As hosts of the Vancouver Olympics, First Nations are ready to welcome the world
It's an Olympic first that has drawn few headlines. When the 2010 Winter Games open in Vancouver, B.C., in February, four Canadian Indian nations will be on hand -- not as window dressing but as full-fledged hosts. "This isn't just get out the drums and feathers for the Opening Ceremonies," says Alex Rose, communications director for the Four Host First Nations, the society representing the four groups of Canada's indigenous people who will host the Games. "Those days are gone."
Largely gone, too, are the tepees, totem poles and tchotchkes that once defined aboriginal tourism in Canada. In their place has sprung up a new generation of indigenous travel experiences -- from urban powwows to luxe native-owned wineries -- aimed at courting the more than 250,000 visitors expected at the Games.
And though some offerings still play on familiar riffs, the best of the bunch offer a candid glimpse into a culture, and a tourism industry, seeking to redefine itself. "It's our time to be part of major things that are happening," says Tewanee Joseph, a member of the Vancouver-based Squamish Nation and chief executive of the aboriginal groups hosting the Games. "I call it our transition time."
Around Vancouver, one of the most visible expressions of this transformation has been the resurgence of a long-banned ceremony: the powwow. Outlawed by Canadian officials until 1951 and later confined to isolated reservations, powwows have experienced a renaissance in recent years, with events in large cities sometimes drawing nearly 100,000 dancers and spectators.
Technically a ceremonial dance competition with troupes of performers in elaborate regalia competing for prizes, the powwow is also a block party and a family reunion, with a bit of a Deadhead tailgating vibe thrown in. "Once you start, it becomes a big part of your life," says Kathy James, who traces her roots to Canada's Cree, Blackfoot and Anishinaabe Indians. "You start to feel more alive."
James and I are at an urban powwow on the Squamish Nation reservation, a grassy piece of prize real estate hemmed in by high-rises that's just minutes from downtown Vancouver. James is, in her own words, a powwow junkie. "There's literally one almost every weekend during the summer," she says.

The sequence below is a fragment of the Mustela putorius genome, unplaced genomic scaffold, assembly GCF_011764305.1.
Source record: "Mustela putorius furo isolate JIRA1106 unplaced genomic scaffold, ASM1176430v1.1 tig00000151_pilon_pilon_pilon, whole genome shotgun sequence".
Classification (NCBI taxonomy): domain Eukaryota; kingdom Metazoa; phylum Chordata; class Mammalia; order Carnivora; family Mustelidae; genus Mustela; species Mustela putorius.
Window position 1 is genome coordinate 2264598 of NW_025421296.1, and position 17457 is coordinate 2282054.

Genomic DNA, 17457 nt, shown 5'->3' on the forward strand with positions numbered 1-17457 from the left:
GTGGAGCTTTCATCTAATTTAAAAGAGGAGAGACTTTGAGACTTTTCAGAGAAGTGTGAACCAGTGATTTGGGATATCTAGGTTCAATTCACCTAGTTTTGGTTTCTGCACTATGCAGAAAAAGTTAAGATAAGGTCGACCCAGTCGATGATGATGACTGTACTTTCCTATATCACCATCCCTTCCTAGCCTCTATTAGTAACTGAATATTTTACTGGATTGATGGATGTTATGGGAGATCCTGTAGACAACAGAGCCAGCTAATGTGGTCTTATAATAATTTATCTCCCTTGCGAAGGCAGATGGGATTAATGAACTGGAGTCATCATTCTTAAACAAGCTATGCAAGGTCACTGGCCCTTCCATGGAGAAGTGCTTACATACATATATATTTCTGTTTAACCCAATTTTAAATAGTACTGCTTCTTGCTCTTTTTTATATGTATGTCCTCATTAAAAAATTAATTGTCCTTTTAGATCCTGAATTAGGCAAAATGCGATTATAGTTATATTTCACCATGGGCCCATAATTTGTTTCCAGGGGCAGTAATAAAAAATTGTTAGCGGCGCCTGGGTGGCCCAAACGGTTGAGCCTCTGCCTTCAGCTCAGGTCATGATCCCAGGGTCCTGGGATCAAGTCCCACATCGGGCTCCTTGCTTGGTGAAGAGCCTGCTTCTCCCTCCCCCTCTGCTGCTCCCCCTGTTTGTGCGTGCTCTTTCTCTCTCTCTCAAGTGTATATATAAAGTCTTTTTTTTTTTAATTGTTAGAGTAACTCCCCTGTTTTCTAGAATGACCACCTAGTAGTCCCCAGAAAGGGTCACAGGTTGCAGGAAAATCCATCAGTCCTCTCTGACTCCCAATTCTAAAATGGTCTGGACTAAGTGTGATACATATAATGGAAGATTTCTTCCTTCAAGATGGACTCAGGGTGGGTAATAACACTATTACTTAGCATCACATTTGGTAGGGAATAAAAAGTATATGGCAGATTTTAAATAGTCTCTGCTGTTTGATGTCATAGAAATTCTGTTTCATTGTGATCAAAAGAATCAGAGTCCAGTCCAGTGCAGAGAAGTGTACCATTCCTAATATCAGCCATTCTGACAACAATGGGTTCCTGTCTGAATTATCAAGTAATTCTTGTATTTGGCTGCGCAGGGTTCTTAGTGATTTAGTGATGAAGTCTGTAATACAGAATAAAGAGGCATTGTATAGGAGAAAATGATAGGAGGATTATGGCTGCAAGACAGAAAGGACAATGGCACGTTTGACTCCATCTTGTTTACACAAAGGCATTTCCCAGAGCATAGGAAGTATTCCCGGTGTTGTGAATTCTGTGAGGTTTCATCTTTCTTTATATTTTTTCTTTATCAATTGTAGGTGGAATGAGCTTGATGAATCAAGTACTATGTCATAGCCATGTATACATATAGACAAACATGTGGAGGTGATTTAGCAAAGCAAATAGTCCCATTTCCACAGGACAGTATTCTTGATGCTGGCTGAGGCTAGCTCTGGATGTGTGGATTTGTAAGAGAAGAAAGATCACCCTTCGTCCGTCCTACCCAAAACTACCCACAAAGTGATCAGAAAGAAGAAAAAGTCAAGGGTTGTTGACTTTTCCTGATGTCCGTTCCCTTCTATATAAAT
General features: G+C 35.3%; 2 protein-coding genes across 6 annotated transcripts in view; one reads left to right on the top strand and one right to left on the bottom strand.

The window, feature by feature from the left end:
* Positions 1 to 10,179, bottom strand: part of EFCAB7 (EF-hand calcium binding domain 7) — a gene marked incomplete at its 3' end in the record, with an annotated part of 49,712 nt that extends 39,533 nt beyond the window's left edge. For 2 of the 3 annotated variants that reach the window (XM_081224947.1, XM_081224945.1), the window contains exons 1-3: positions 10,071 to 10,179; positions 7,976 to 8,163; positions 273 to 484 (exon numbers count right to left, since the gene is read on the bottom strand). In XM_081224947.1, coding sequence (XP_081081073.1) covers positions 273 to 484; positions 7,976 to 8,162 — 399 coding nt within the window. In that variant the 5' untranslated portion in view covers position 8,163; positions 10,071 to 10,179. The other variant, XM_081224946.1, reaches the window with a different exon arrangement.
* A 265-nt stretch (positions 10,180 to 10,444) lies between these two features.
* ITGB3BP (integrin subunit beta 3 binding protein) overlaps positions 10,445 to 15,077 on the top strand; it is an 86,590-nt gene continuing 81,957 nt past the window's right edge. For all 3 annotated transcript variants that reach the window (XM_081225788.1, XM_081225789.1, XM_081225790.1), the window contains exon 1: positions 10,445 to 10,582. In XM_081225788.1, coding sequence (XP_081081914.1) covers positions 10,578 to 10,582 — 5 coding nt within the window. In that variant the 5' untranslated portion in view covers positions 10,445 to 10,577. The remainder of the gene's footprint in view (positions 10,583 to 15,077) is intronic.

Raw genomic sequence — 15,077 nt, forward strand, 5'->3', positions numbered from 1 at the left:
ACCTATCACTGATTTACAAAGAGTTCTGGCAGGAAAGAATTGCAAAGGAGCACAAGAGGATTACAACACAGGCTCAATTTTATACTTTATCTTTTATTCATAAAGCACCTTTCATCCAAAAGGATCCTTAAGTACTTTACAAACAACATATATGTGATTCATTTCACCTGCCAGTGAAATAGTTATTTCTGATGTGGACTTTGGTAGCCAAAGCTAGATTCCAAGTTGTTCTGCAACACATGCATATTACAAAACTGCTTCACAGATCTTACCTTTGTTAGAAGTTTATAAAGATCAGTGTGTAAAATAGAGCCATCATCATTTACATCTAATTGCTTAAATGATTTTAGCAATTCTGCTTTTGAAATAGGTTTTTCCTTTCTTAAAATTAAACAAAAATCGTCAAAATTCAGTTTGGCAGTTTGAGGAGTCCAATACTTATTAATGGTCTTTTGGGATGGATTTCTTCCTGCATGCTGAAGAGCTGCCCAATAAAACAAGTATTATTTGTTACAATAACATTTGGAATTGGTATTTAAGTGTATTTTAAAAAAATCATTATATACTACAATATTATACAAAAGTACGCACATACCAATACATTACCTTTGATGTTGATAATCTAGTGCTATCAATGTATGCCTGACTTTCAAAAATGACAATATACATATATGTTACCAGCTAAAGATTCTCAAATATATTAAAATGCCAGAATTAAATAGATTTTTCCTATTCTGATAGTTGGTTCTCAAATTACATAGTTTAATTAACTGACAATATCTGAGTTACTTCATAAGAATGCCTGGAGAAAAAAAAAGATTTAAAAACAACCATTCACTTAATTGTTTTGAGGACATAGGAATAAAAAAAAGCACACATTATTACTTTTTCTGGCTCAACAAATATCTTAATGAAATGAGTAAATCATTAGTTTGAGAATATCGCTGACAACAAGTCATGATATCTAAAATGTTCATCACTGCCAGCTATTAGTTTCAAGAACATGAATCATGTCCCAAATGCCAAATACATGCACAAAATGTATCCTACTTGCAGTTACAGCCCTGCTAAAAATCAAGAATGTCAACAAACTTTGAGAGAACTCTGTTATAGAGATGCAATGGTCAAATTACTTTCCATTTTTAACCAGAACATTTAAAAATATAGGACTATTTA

This weekend-long powwow outside Vancouver is one of the year's biggest, drawing thousands of performers and spectators from all over the United States and Canada. "On Monday, we all say we get powwow hangover" from all the dancing, James says.
While competitors line up around a grassy circle and the day's crowd filters in, Squamish Nation member Wilfred Baker tends a bonfire at the edge of the gathering. Splayed down the middle and set up on stakes around the fire are at least a dozen wild sockeye salmon, shimmering orange in the midday sun.
"I learned to barbecue from my uncle, [and] he learned at the first powwows back in the '60s," Baker says. "I'm hoping to do something at the Olympics."
He has a line of customers for his $7 salmon dinners by the time the drumming starts. Performers -- some in traditional dress, others in neon orange and pink ensembles that wouldn't be out of place at Brazilian Carnival -- pour in until the field is filled with color and feathers, all pulsing counterclockwise.
During a lull in the music, James tells me that she doesn't fully support the First Nations' involvement in the Olympics. "It's a small concession by the government to keep aboriginal people quiet," she says. But the Olympic spotlight has brought benefits. "To the media," says James, "we're the drunks on the street. If we don't let people come here and learn, how do we get rid of those images?"
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